Once upon a time – going back to the 13th century, actually – the word diet meant much more than the food we consume. It derived from the Greek word diaita, which signified a way of life that comprised not just food but the entire gamut of healthy living, including exercise and other healthy habits. Fast forward to the 21st century, when the word diet is more popularly used as a verb and now typically refers more to the foods we don’t eat than those we do. How did this happen, what are its implications, and how can we change this mindset?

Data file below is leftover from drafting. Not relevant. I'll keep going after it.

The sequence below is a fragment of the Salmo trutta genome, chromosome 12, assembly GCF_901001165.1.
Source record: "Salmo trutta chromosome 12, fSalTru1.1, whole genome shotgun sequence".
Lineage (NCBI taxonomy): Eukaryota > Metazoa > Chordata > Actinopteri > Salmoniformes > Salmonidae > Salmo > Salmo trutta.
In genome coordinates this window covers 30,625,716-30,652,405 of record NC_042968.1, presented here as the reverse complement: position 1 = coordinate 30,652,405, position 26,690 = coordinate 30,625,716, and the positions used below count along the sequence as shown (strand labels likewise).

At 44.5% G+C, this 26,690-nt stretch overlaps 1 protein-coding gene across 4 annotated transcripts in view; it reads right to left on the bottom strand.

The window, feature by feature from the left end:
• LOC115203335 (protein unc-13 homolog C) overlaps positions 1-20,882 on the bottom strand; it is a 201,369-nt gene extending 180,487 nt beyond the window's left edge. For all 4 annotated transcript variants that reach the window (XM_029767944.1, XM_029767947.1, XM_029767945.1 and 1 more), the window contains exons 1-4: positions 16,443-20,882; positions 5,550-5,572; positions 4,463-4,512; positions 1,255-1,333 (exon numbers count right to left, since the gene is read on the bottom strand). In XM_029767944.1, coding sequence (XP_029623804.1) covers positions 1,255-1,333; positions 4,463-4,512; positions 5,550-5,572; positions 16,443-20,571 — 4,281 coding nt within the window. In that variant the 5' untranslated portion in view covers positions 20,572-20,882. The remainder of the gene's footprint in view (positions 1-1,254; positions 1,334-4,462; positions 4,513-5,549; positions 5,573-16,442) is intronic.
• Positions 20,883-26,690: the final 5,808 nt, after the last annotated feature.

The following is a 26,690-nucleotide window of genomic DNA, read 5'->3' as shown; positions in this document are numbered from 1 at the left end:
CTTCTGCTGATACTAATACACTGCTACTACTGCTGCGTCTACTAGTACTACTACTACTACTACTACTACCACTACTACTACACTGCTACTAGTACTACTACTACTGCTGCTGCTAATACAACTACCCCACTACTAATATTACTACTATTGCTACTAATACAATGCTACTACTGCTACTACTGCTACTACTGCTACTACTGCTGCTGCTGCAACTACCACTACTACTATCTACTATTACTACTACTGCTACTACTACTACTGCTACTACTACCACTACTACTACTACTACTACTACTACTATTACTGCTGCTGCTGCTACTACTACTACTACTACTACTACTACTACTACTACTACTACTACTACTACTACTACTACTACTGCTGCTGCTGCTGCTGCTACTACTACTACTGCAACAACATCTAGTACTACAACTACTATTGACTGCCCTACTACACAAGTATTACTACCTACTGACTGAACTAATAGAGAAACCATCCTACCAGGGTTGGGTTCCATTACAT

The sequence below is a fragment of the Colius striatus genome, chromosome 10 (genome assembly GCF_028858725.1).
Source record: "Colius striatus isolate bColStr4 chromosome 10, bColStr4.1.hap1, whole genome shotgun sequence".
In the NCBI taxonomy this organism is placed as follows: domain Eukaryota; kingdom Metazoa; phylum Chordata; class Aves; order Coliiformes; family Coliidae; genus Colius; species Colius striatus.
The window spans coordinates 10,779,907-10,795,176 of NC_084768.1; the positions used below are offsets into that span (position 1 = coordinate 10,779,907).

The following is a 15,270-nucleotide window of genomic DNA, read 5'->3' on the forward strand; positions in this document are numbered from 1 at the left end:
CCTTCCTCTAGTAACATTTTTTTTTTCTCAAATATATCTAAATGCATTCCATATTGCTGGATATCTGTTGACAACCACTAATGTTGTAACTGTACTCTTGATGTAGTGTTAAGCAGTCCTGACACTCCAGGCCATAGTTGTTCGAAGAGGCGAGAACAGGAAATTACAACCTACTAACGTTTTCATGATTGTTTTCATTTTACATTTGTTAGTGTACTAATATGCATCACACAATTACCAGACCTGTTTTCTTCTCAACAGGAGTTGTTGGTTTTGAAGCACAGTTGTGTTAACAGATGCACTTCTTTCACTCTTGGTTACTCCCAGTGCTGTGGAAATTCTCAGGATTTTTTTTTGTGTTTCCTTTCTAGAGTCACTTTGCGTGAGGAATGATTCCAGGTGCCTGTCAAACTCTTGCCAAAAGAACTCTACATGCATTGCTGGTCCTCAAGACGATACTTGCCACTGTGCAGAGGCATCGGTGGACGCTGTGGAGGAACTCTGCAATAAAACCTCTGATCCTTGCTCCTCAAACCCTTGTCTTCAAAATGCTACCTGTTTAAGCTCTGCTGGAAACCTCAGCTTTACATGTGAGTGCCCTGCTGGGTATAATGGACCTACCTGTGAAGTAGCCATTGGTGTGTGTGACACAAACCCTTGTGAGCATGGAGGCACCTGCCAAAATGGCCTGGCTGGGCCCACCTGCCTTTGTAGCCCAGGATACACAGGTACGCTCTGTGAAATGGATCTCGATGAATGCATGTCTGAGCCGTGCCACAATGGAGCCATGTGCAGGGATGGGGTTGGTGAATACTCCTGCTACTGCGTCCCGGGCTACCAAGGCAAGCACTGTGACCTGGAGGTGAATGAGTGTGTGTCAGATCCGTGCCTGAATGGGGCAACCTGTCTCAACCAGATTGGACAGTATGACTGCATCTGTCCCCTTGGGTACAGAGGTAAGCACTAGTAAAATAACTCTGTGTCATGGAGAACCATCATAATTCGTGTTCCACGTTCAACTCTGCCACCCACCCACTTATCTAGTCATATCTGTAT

Unlike in our grandparents’ time, we live today in an age of excess, in which food is all around us all the time. We eat more and move less. And so we gain weight, plain and simple. To reverse the effects of weight gain, we occasionally restrict our food, until we lose some weight. We either meet goal or give up. Either way, we eventually resume our “normal” mode of eating, and the weight we lost soon returns, often in spades. And the cycle inevitably resumes, so that dieting becomes a yo-yo activity with no end in sight.